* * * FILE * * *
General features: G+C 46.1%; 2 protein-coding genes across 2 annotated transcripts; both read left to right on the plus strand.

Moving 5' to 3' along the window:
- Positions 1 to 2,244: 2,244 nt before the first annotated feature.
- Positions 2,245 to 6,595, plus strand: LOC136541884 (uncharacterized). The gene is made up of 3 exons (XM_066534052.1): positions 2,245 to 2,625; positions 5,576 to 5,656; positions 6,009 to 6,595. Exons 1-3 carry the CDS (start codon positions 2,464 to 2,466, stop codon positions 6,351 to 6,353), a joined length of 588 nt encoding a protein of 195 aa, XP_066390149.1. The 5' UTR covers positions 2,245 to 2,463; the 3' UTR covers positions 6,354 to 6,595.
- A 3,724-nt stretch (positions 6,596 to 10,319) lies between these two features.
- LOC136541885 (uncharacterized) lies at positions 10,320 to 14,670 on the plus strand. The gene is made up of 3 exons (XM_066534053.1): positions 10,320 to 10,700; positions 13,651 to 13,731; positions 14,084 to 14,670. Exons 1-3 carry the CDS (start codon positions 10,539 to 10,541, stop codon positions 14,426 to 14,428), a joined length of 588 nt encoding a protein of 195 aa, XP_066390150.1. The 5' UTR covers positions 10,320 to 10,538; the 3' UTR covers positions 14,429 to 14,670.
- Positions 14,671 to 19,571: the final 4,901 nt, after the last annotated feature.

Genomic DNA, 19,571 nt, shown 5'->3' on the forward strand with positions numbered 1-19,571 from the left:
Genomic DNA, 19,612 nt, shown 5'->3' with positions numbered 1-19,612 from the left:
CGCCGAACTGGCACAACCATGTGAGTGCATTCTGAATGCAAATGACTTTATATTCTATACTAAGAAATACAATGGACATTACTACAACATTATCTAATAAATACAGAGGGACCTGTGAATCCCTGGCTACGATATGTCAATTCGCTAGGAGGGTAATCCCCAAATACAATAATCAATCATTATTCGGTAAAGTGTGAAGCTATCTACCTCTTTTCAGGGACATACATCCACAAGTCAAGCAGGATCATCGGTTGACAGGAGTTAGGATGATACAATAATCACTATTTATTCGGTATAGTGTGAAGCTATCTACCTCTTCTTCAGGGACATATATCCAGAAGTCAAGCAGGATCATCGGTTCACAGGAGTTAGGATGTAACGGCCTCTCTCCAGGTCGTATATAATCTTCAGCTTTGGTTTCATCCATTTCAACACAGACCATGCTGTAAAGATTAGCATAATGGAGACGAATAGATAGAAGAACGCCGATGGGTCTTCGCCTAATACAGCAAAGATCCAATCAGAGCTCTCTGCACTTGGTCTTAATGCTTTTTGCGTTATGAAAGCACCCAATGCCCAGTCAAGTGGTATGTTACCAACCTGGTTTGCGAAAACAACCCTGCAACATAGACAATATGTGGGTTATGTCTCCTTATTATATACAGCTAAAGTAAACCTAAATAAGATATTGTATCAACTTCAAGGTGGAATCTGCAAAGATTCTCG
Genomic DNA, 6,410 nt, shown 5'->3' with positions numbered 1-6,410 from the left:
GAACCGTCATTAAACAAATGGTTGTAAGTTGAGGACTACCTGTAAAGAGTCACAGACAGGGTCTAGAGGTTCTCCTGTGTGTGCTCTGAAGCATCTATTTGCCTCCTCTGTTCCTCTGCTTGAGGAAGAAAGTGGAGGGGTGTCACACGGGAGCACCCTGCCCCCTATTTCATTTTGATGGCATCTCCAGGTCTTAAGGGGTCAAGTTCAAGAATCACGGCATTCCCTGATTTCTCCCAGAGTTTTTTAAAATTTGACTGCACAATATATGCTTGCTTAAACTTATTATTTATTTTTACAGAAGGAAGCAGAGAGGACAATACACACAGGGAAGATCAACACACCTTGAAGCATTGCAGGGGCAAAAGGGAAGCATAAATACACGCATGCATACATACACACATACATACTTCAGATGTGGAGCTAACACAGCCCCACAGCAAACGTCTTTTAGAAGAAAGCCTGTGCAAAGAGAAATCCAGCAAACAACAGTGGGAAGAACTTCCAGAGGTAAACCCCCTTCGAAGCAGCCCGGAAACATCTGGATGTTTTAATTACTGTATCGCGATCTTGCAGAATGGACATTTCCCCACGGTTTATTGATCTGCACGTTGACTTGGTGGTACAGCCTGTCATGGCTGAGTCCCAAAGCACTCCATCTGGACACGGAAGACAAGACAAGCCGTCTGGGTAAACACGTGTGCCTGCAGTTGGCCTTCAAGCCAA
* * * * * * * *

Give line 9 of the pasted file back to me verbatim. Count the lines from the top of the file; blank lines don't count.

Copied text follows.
Genomic DNA, 19,612 nt, shown 5'->3' with positions numbered 1-19,612 from the left: